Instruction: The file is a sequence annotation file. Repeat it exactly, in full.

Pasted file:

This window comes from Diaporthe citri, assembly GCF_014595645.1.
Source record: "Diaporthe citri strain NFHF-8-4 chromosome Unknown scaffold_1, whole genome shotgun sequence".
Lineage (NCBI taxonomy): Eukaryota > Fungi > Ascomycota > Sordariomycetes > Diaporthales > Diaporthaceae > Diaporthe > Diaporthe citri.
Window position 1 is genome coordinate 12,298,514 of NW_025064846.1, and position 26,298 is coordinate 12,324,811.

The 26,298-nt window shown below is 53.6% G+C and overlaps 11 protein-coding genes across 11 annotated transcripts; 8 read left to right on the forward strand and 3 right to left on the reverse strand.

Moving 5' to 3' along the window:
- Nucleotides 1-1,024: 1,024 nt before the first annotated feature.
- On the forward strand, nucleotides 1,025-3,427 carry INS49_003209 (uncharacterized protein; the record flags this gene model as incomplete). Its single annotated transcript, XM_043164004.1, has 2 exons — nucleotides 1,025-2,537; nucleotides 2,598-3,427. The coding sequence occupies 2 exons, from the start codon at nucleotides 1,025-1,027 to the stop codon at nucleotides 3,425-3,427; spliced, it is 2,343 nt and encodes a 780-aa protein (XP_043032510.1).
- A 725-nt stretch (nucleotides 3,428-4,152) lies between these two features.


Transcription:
This window comes from Diaporthe citri, assembly GCF_014595645.1.
Source record: "Diaporthe citri strain NFHF-8-4 chromosome Unknown scaffold_1, whole genome shotgun sequence".
Lineage (NCBI taxonomy): Eukaryota > Fungi > Ascomycota > Sordariomycetes > Diaporthales > Diaporthaceae > Diaporthe > Diaporthe citri.
Window position 1 is genome coordinate 12,298,514 of NW_025064846.1, and position 26,298 is coordinate 12,324,811.

The 26,298-nt window shown below is 53.6% G+C and overlaps 11 protein-coding genes across 11 annotated transcripts; 8 read left to right on the forward strand and 3 right to left on the reverse strand.

Moving 5' to 3' along the window:
- Nucleotides 1-1,024: 1,024 nt before the first annotated feature.
- On the forward strand, nucleotides 1,025-3,427 carry INS49_003209 (uncharacterized protein; the record flags this gene model as incomplete). Its single annotated transcript, XM_043164004.1, has 2 exons — nucleotides 1,025-2,537; nucleotides 2,598-3,427. The coding sequence occupies 2 exons, from the start codon at nucleotides 1,025-1,027 to the stop codon at nucleotides 3,425-3,427; spliced, it is 2,343 nt and encodes a 780-aa protein (XP_043032510.1).
- A 725-nt stretch (nucleotides 3,428-4,152) lies between these two features.